What is the role of biodiversity in climate change adaptation? How can the impacts of climate change be mitigated without adversely affecting biodiversity? Adaptation strategies tend to focus on technological, social and economic developments. They overlook the links between biodiversity and adaptation. There needs to be greater consideration of synergies between the two in adaptation policy and planning. Most importantly, there needs to be improved understanding of the underpinning role of biodiversity, to avoid maladaptation and to develop cost-effective responses to climate change.
Scientific literature on the role of biodiversity in climate change adaptation is scarce. However, there is a growing body of evidence suggesting that ecosystem-based adaptation can be a cost-effective adaptation strategy across the major adaptation sectors. Adaptation strategies that aim to enhance the resilience of ecosystems to enable the continued provision of goods and services can be particularly important for poor people. The poor are often directly dependent on natural resources and have little access to technical measures.
Biodiversity is linked to climate change adaptation in three main ways. Biodiversity can play a role in societal adaptation, biodiversity can be impacted by societal adaptation strategies and biodiversity conservation is a sector that requires adaptation strategies in its own right.
- Coastal defences have traditionally relied on ‘hard defence’ structures such as sea walls. However, resilient coastal ecosystems can play an effective role in coastal protection.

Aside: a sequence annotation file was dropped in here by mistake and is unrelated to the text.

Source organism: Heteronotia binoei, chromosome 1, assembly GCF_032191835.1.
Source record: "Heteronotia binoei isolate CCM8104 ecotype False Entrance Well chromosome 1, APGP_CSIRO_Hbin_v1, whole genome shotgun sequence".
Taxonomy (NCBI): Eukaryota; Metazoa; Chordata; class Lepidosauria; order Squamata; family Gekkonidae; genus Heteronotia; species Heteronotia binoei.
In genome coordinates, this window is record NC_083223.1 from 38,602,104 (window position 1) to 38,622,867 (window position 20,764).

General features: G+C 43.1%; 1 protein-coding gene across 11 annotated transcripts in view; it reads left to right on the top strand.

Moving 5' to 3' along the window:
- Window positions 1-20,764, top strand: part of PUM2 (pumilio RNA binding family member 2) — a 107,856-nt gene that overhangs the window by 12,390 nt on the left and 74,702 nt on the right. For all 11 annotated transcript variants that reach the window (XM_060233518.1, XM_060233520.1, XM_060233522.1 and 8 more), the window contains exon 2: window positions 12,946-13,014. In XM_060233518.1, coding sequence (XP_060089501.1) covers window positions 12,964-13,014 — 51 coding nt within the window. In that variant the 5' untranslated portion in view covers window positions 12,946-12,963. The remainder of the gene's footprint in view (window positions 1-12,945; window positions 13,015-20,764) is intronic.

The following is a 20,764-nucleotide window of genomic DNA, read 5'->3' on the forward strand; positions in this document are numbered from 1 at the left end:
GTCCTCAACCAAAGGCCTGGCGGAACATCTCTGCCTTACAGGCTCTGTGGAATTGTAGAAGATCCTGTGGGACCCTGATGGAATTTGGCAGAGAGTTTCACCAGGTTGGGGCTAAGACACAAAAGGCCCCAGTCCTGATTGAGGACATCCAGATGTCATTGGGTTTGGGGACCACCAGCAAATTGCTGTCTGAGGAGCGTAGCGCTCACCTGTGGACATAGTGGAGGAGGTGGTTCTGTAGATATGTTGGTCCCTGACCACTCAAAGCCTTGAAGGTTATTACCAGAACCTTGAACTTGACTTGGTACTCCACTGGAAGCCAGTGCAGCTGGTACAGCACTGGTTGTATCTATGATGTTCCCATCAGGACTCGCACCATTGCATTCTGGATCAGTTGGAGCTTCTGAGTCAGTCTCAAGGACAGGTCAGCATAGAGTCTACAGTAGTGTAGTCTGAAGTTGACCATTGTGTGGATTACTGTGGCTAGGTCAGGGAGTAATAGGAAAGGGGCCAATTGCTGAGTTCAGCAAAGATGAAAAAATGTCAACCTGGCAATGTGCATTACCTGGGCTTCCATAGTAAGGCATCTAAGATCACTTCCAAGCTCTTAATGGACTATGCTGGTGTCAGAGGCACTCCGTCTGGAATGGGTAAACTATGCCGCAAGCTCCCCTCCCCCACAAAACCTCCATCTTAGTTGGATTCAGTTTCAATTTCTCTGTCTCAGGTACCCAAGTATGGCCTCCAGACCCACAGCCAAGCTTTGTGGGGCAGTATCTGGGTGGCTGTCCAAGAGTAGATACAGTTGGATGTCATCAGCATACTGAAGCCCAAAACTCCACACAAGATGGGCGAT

- Natural freshwater systems provide vital water regulation services, and can play a role in adaptation to water scarcity, as well as to flooding.
- Diverse agricultural systems are essential in maintaining food production under changing temperature and water conditions.
- Forests provide a range of regulating services as well as resources. They can be important during extreme events. Maintaining natural forests enhances resilience to climate change.
- Biodiversity is often overlooked in urban design and adaptation plans, although green spaces and the planting of trees can reduce heat stress and improve drainage during flooding.
- The impact of adaptation strategies on biodiversity is often negative. This can result in maladaptation – if, for example, it removes natural flood regulation properties of coastal and freshwater ecosystems.
Integrated management strategies, incorporating ecosystem management into broader cross-sectoral adaptation policies as a complement to structural and technological measures, are likely to result in more sustainable adaptation. This will require significant institutional support, which currently appears to be lacking.
- Adaptation strategies that incorporate natural resource management, such as improved agricultural practice, can be beneficial for biodiversity.
- Adaptation in biodiversity conservation is required to allow biodiversity to contribute to societal adaptation. Improving protected areas and reducing anthropogenic pressures will make biodiversity resilient to climate change.
- Coastal ecosystems will not reduce impacts in all coastal areas. The integration of ‘hard defence’ measures with proper land-use planning and ecosystem management is needed.
- The contribution that biodiversity can make to societal adaptation will differ according to the circumstances, and in many cases technological solutions will be required.
- Ultimately, a broad perspective is required, focusing on how ecosystems can be managed and conserved in order to deliver ecosystem services in a changing climate, within the context of overall adaptation policy.